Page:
The main recommendations in the report are:
- The establishment by Horse Sport Ireland of a new National Medication and Anti Doping Testing Programme in Ireland. The group felt that the current arrangements were ineffective.
- The introduction of a new licensing system for riders at National level linked to the completion of certain educational courses. Currently being a member of a Horse Sport Ireland affiliate generally confers a right to participate in equestrian events.
- A requirement being placed on every international rider to keep a detailed log book of all medications and products they, their vet or their groom administers to their international horses. In the special case of the Olympic Games, riders will have to supply this to Horse Sport Ireland and the Olympic Council of Ireland 60 days prior to the competition. After this date they will require express permission from the Team Veterinarian to give any substance to their horse.
- A proposal that a list of prohibited practices be drawn up and that Horse Sport Ireland would seek to have these outlawed as part of the new animal welfare legislation being developed by the Minister for Agriculture, Fisheries and Food. In addition it is proposed that as part of the rider licence, Horse Sport Ireland would be entitled to enter yards and training grounds to investigate any allegations of wrong doing by participants in the sector.
- The report also contains detailed recommendations in relation to a new disciplinary and penalty structure, including the use of disciplinary and appeal panel members from other countries.
Dr Gordon Holmes, who is also the current Chairman of the Parole Board and the Garda complaints board, said that during the course of their work concerns were expressed about a lax culture that had crept into the sector in relation to prohibited substances and practices and that this needed to be addressed firmly.
“We believe that the recommendations in the report are straightforward and can be readily implemented. It is clear that there is a real sense within the sector that action is needed,” he said.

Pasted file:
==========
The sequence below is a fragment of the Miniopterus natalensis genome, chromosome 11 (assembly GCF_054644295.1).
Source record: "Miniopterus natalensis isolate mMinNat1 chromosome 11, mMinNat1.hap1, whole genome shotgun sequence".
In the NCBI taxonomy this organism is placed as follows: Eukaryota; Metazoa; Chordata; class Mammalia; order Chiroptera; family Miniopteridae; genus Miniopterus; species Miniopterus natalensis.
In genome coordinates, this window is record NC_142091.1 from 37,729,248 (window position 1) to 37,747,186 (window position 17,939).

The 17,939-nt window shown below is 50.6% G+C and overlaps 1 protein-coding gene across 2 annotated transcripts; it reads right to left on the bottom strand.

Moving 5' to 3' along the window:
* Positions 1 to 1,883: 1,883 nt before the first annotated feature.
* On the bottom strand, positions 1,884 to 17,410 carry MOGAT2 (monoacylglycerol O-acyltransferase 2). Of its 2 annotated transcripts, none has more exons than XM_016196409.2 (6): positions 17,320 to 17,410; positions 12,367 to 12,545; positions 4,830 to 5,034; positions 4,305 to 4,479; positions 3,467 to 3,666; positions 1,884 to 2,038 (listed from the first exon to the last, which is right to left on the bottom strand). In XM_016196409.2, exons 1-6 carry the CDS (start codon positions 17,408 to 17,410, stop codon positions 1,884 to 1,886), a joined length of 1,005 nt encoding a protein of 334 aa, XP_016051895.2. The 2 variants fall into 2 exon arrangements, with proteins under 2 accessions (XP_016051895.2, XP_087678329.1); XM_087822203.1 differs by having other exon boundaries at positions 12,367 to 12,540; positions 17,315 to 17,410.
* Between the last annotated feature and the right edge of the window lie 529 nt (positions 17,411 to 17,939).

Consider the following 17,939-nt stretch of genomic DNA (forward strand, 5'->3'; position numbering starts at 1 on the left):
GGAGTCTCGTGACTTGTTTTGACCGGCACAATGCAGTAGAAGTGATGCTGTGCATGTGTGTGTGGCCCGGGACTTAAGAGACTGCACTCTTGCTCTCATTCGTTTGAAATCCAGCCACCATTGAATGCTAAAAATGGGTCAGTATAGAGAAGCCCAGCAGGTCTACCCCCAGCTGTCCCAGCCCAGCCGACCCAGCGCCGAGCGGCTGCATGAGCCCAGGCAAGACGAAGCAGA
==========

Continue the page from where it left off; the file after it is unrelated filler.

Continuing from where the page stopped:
In relation to international riders, Dr Holmes said that there was clearly a need to put measures in place to give team officials greater oversight over riders.
“The new log book will require riders to declare everything they administer to their horse and if they then end up in trouble there will be no excuses available. Horse Sport Ireland can request to see this logbook at any reasonable time and we have recommended special arrangements in the lead up an Olympic Games,” he said
Horse Sport Ireland Chairman Joe Walsh thanked Dr Holmes and the members of the expert group for their work and said that Horse Sport Ireland would be moving to implement the report without delay.
“Later today this report will be forwarded to our rules committee and they will begin the process of enshrining the recommendations into our rule book. The affiliate bodies will also need to amend their rule books. I would expect all of these recommendations, including the new Anti Doping and Medication Testing Programme, to be fully operational by the end of the year,” he said.
Dr Holmes made particular reference to Team Ireland Chef de Mission Dermot Henihan, representing the OCI , for his contribution and said that ” the intention of the report is to ensure that compliance with all medication and anti doping rules and regulations are strictly adhered to. A number of Mr Henihan’s suggestions are embodied in the report and we are grateful for his input.”